Educational overhaul crucial to ensuring UK is equipped for AI revolution
Posted: 26 April 2017 | By Dan Copping
The UK government is being urged to rethink its position on the way new technologies such as AI and machine learning are taught in schools and universities to help safeguard the future economy.
The call was made by The Royal Society, one of the UK’s oldest and most recognised academic societies, in a report released today (April 26) called, Machine learning: the power and promise of computers that learn by example.’
The report provides advice on ways it believes will help to ensure the benefits of AI and ML will be felt on mass and the challenges needed to be overcome.
One of the key messages centred on the need to better educate both children and adults on new digital technologies
Using figures from IPSOS Mori, it claimed 23% of the UK population currently lack basic digital skills. This is the same figure presented by IPSOS Mori in a similar report back in 2015 – suggesting there has been no progress in the preceding two years. Report here.
The Royal Society’s report states that machine learning needs to be considered during the next reform of the UK curriculum and calls for the technology to be referenced not just in the teaching of mathematics and computer science, but across areas such as personal, social and health education.
“Machine learning will have an increasing impact on our lives and lifestyles over the next five to ten years,” commented professor Peter Donnelly FRS, chair of the report’s working group and Professor of Statistical Science at the University of Oxford
“There is much work to be done so that we take advantage of machine learning’s potential and ensure that the benefits are shared, especially as this could be a key area of opportunity for the UK in the coming years.”
Plan of action
The Royal Society proposed several suggested measures to be taken to help ensure a smoother transition into the so-called ‘AI world’.
The House of Commons Science and Technology Committee also reported in October 2016 that educational changes needed to be made to equip the workforce of the future with the necessary skills to function in an AI world.
Proposals from the Royal Society include:
- Providing a basic understanding of the use of data and machine learning for people of all ages and backgrounds.
- Introducing key concepts in machine learning as well as some of the key social and ethical issues at school can help cultivate these skills.
- Ensuring that a wide range of sectors and professions have the absorptive capacity to use machine learning in ways that are useful for them.
- Adjusting university course provision in disciplines such as law, healthcare, and finance, to introduce machine learning to future professionals across these fields.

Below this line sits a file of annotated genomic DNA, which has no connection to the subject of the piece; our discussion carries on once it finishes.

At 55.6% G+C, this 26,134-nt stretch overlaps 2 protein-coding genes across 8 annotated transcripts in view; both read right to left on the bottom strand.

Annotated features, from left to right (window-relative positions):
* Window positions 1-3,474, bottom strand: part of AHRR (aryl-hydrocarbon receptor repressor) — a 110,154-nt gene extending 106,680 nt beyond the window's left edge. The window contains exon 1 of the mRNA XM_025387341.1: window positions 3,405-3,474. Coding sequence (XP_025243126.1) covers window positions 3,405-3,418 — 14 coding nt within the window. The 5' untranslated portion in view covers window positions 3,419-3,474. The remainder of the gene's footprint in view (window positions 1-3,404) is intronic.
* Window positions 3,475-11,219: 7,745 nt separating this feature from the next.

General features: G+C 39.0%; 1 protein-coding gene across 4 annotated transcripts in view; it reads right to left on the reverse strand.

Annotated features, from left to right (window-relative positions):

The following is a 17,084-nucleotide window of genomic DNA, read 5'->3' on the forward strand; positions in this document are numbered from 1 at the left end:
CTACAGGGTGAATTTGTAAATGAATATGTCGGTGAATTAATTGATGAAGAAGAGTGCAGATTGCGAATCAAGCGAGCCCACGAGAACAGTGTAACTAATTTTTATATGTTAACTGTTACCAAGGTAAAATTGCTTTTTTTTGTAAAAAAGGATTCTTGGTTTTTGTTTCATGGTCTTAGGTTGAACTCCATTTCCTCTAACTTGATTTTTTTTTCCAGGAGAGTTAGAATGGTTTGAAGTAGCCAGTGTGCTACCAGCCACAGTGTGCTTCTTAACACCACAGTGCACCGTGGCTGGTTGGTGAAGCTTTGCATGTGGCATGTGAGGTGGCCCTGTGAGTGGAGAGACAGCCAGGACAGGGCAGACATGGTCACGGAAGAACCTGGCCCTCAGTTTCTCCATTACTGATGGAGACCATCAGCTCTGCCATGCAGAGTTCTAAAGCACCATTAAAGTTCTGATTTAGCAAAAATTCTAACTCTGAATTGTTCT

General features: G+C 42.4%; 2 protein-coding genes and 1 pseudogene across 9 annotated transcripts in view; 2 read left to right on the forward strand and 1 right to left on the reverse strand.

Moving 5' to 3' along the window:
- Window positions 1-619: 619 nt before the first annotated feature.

- A new funded programme of Masters courses may also help to increase the number of informed users of machine learning.
- Further support is needed to build advanced skills in machine learning. There is already high demand for people with advanced skills, and additional resources to increase this talent pool are critically needed. These resources include increasing provision for training PhD students, and creating mechanisms to recruit and retain outstanding research leaders in machine learning in the academic sector
The report also noted that education beyond schools and universities was essential for UK businesses to continue to thrive by future proofing themselves with new technologies. These included:
- Access to appropriate support that helps them to understand the value of data and machine learning to their operations. Such support includes:
- Access to talent
- Advice via government support mechanisms for business.
- Measures to promote machine learning through the industrial strategy.
Donnelly added that many people are already embracing machine learning in their everyday lives without even knowing it – but insists greater awareness is crucial as the technology advances and impacts other areas of people’s lives.
“Machine learning is already used in many apps and services that we encounter every day. It is used to tag people in our photos, by our phones to interpret voice commands, by internet retailers to make recommendations, and by banks to spot unusual activity on a credit or debit card.
He concluded: However, these current applications only scratch the surface of understanding just how powerful a technology this could be.”
The ‘Machine learning: the power and promise of computers that learn by example’, report can be viewed in full here.
For a more detailed introduction and understanding of what AI is and the benefits it and machine learning can provide, please download our free report, available here
Article by Michael Garwood and Dan Copping